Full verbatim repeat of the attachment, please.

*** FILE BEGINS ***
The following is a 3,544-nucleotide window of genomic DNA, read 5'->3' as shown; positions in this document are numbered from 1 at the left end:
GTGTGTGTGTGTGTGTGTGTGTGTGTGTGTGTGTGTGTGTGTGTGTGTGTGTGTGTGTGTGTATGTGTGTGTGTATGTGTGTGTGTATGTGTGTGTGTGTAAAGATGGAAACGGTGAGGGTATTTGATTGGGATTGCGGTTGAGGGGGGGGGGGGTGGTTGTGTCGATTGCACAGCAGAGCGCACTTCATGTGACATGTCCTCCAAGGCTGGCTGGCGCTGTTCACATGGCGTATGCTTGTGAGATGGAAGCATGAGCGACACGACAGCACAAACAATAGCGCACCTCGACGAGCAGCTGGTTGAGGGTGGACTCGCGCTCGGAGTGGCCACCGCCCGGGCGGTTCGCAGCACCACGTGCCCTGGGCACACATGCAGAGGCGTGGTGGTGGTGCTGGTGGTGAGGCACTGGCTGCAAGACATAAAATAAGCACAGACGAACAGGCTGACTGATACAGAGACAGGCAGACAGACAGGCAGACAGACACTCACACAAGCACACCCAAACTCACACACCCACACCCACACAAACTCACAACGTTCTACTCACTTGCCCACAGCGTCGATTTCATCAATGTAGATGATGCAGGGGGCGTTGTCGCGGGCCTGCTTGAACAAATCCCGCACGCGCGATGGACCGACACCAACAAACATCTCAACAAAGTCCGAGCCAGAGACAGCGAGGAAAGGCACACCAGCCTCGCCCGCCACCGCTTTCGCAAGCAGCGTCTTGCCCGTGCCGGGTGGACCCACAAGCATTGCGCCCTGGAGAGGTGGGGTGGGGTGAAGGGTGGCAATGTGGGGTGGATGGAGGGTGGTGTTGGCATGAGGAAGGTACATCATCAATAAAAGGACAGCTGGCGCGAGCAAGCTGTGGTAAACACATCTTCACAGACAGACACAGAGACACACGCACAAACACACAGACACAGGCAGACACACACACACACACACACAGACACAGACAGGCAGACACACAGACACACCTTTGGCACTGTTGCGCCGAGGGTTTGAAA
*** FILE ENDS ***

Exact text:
The following is a 3,544-nucleotide window of genomic DNA, read 5'->3' as shown; positions in this document are numbered from 1 at the left end:
GTGTGTGTGTGTGTGTGTGTGTGTGTGTGTGTGTGTGTGTGTGTGTGTGTGTGTGTGTGTGTATGTGTGTGTGTATGTGTGTGTGTATGTGTGTGTGTGTAAAGATGGAAACGGTGAGGGTATTTGATTGGGATTGCGGTTGAGGGGGGGGGGGGTGGTTGTGTCGATTGCACAGCAGAGCGCACTTCATGTGACATGTCCTCCAAGGCTGGCTGGCGCTGTTCACATGGCGTATGCTTGTGAGATGGAAGCATGAGCGACACGACAGCACAAACAATAGCGCACCTCGACGAGCAGCTGGTTGAGGGTGGACTCGCGCTCGGAGTGGCCACCGCCCGGGCGGTTCGCAGCACCACGTGCCCTGGGCACACATGCAGAGGCGTGGTGGTGGTGCTGGTGGTGAGGCACTGGCTGCAAGACATAAAATAAGCACAGACGAACAGGCTGACTGATACAGAGACAGGCAGACAGACAGGCAGACAGACACTCACACAAGCACACCCAAACTCACACACCCACACCCACACAAACTCACAACGTTCTACTCACTTGCCCACAGCGTCGATTTCATCAATGTAGATGATGCAGGGGGCGTTGTCGCGGGCCTGCTTGAACAAATCCCGCACGCGCGATGGACCGACACCAACAAACATCTCAACAAAGTCCGAGCCAGAGACAGCGAGGAAAGGCACACCAGCCTCGCCCGCCACCGCTTTCGCAAGCAGCGTCTTGCCCGTGCCGGGTGGACCCACAAGCATTGCGCCCTGGAGAGGTGGGGTGGGGTGAAGGGTGGCAATGTGGGGTGGATGGAGGGTGGTGTTGGCATGAGGAAGGTACATCATCAATAAAAGGACAGCTGGCGCGAGCAAGCTGTGGTAAACACATCTTCACAGACAGACACAGAGACACACGCACAAACACACAGACACAGGCAGACACACACACACACACACACAGACACAGACAGGCAGACACACAGACACACCTTTGGCACTGTTGCGCCGAGGGTTTGAAA